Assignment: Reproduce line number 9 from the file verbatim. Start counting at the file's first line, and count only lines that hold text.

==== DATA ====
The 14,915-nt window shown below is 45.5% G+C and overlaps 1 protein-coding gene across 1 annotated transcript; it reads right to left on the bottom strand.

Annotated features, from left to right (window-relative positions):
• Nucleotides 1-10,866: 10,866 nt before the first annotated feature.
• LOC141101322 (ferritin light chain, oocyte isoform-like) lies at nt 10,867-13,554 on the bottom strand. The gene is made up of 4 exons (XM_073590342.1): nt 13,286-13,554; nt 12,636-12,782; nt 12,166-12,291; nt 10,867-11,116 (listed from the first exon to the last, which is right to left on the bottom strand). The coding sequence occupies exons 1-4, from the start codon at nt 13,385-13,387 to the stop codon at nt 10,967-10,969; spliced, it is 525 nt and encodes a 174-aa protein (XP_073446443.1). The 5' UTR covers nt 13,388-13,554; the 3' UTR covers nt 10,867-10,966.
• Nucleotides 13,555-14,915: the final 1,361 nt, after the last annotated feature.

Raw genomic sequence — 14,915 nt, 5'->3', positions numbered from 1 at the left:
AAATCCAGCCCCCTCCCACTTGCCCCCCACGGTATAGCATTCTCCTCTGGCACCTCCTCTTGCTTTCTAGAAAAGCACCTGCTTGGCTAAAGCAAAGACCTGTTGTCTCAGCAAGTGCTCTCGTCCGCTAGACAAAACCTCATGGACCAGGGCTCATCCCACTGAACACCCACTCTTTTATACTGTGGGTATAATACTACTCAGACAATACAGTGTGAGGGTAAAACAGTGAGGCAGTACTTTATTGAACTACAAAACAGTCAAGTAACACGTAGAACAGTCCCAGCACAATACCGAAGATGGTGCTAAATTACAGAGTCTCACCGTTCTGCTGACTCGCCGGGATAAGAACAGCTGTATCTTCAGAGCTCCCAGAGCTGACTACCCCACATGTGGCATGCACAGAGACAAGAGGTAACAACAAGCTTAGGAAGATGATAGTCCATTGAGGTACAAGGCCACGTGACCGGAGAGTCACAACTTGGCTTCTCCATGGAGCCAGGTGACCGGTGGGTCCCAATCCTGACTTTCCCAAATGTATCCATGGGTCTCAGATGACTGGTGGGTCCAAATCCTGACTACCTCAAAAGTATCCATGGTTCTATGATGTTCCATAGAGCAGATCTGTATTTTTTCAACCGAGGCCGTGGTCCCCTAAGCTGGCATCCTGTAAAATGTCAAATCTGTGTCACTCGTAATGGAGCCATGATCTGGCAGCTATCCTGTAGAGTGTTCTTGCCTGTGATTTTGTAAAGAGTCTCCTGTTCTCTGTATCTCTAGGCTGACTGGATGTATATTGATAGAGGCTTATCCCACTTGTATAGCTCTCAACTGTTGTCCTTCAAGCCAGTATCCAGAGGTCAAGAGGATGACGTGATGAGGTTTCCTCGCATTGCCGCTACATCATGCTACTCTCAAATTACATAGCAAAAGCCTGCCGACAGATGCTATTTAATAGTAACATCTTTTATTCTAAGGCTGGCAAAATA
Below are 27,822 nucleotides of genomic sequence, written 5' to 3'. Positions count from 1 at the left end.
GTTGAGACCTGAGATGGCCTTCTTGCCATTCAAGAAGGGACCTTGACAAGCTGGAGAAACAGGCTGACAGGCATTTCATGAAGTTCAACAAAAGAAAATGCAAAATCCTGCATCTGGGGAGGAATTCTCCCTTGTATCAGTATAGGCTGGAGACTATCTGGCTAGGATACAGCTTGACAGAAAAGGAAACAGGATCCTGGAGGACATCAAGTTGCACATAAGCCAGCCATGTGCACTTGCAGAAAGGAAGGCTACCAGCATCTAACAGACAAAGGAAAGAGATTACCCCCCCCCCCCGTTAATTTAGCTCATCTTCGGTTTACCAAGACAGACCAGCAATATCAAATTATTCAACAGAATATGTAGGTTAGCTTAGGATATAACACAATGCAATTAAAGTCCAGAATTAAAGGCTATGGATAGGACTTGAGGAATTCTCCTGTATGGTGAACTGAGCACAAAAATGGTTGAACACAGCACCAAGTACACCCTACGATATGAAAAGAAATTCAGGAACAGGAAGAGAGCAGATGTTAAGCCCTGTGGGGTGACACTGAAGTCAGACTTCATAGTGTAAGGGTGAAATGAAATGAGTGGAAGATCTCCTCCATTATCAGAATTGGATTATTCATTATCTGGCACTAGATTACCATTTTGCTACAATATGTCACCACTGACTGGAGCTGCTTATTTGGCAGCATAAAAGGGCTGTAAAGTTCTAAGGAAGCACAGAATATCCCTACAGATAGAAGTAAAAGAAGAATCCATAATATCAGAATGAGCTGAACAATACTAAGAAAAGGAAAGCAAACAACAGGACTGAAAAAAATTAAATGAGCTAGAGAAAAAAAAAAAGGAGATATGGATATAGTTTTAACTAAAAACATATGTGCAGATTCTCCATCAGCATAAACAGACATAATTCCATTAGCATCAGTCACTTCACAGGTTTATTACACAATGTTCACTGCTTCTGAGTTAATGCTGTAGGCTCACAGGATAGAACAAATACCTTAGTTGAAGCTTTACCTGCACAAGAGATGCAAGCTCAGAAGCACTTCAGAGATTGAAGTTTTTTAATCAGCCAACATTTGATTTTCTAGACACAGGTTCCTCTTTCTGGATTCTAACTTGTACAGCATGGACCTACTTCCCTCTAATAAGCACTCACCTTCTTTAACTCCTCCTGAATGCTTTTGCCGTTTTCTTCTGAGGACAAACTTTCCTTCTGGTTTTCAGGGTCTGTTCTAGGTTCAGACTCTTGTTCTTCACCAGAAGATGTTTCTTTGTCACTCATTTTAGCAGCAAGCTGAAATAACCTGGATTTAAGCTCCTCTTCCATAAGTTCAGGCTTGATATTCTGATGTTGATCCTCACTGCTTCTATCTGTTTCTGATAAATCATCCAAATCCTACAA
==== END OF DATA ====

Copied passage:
GTTGAGACCTGAGATGGCCTTCTTGCCATTCAAGAAGGGACCTTGACAAGCTGGAGAAACAGGCTGACAGGCATTTCATGAAGTTCAACAAAAGAAAATGCAAAATCCTGCATCTGGGGAGGAATTCTCCCTTGTATCAGTATAGGCTGGAGACTATCTGGCTAGGATACAGCTTGACAGAAAAGGAAACAGGATCCTGGAGGACATCAAGTTGCACATAAGCCAGCCATGTGCACTTGCAGAAAGGAAGGCTACCAGCATCTAACAGACAAAGGAAAGAGATTACCCCCCCCCCCCGTTAATTTAGCTCATCTTCGGTTTACCAAGACAGACCAGCAATATCAAATTATTCAACAGAATATGTAGGTTAGCTTAGGATATAACACAATGCAATTAAAGTCCAGAATTAAAGGCTATGGATAGGACTTGAGGAATTCTCCTGTATGGTGAACTGAGCACAAAAATGGTTGAACACAGCACCAAGTACACCCTACGATATGAAAAGAAATTCAGGAACAGGAAGAGAGCAGATGTTAAGCCCTGTGGGGTGACACTGAAGTCAGACTTCATAGTGTAAGGGTGAAATGAAATGAGTGGAAGATCTCCTCCATTATCAGAATTGGATTATTCATTATCTGGCACTAGATTACCATTTTGCTACAATATGTCACCACTGACTGGAGCTGCTTATTTGGCAGCATAAAAGGGCTGTAAAGTTCTAAGGAAGCACAGAATATCCCTACAGATAGAAGTAAAAGAAGAATCCATAATATCAGAATGAGCTGAACAATACTAAGAAAAGGAAAGCAAACAACAGGACTGAAAAAAATTAAATGAGCTAGAGAAAAAAAAAAAGGAGATATGGATATAGTTTTAACTAAAAACATATGTGCAGATTCTCCATCAGCATAAACAGACATAATTCCATTAGCATCAGTCACTTCACAGGTTTATTACACAATGTTCACTGCTTCTGAGTTAATGCTGTAGGCTCACAGGATAGAACAAATACCTTAGTTGAAGCTTTACCTGCACAAGAGATGCAAGCTCAGAAGCACTTCAGAGATTGAAGTTTTTTAATCAGCCAACATTTGATTTTCTAGACACAGGTTCCTCTTTCTGGATTCTAACTTGTACAGCATGGACCTACTTCCCTCTAATAAGCACTCACCTTCTTTAACTCCTCCTGAATGCTTTTGCCGTTTTCTTCTGAGGACAAACTTTCCTTCTGGTTTTCAGGGTCTGTTCTAGGTTCAGACTCTTGTTCTTCACCAGAAGATGTTTCTTTGTCACTCATTTTAGCAGCAAGCTGAAATAACCTGGATTTAAGCTCCTCTTCCATAAGTTCAGGCTTGATATTCTGATGTTGATCCTCACTGCTTCTATCTGTTTCTGATAAATCATCCAAATCCTACAA